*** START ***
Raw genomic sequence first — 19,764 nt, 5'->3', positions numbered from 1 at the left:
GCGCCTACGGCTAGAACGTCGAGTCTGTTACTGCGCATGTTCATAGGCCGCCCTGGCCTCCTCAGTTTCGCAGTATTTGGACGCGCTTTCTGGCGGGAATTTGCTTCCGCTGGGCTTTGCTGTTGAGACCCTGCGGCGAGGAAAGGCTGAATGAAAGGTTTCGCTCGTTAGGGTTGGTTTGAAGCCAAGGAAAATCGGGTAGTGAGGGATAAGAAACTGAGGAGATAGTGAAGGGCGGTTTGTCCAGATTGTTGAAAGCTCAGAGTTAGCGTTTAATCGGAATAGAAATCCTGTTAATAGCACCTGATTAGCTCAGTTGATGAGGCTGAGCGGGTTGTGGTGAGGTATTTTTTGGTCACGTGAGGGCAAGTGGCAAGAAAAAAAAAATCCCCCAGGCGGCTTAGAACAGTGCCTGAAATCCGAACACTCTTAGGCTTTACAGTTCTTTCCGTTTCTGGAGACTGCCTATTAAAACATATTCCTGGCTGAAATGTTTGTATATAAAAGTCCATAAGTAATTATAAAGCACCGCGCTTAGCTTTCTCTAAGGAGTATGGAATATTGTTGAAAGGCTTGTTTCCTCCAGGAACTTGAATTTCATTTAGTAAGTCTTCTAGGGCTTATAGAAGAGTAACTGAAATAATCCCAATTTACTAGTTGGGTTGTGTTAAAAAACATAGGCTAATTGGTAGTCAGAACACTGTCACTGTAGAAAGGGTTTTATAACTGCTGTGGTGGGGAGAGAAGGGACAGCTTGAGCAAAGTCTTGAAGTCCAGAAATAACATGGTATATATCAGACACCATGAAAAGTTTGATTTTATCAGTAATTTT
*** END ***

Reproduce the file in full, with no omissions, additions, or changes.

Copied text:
Raw genomic sequence first — 19,764 nt, 5'->3', positions numbered from 1 at the left:
GCGCCTACGGCTAGAACGTCGAGTCTGTTACTGCGCATGTTCATAGGCCGCCCTGGCCTCCTCAGTTTCGCAGTATTTGGACGCGCTTTCTGGCGGGAATTTGCTTCCGCTGGGCTTTGCTGTTGAGACCCTGCGGCGAGGAAAGGCTGAATGAAAGGTTTCGCTCGTTAGGGTTGGTTTGAAGCCAAGGAAAATCGGGTAGTGAGGGATAAGAAACTGAGGAGATAGTGAAGGGCGGTTTGTCCAGATTGTTGAAAGCTCAGAGTTAGCGTTTAATCGGAATAGAAATCCTGTTAATAGCACCTGATTAGCTCAGTTGATGAGGCTGAGCGGGTTGTGGTGAGGTATTTTTTGGTCACGTGAGGGCAAGTGGCAAGAAAAAAAAAATCCCCCAGGCGGCTTAGAACAGTGCCTGAAATCCGAACACTCTTAGGCTTTACAGTTCTTTCCGTTTCTGGAGACTGCCTATTAAAACATATTCCTGGCTGAAATGTTTGTATATAAAAGTCCATAAGTAATTATAAAGCACCGCGCTTAGCTTTCTCTAAGGAGTATGGAATATTGTTGAAAGGCTTGTTTCCTCCAGGAACTTGAATTTCATTTAGTAAGTCTTCTAGGGCTTATAGAAGAGTAACTGAAATAATCCCAATTTACTAGTTGGGTTGTGTTAAAAAACATAGGCTAATTGGTAGTCAGAACACTGTCACTGTAGAAAGGGTTTTATAACTGCTGTGGTGGGGAGAGAAGGGACAGCTTGAGCAAAGTCTTGAAGTCCAGAAATAACATGGTATATATCAGACACCATGAAAAGTTTGATTTTATCAGTAATTTT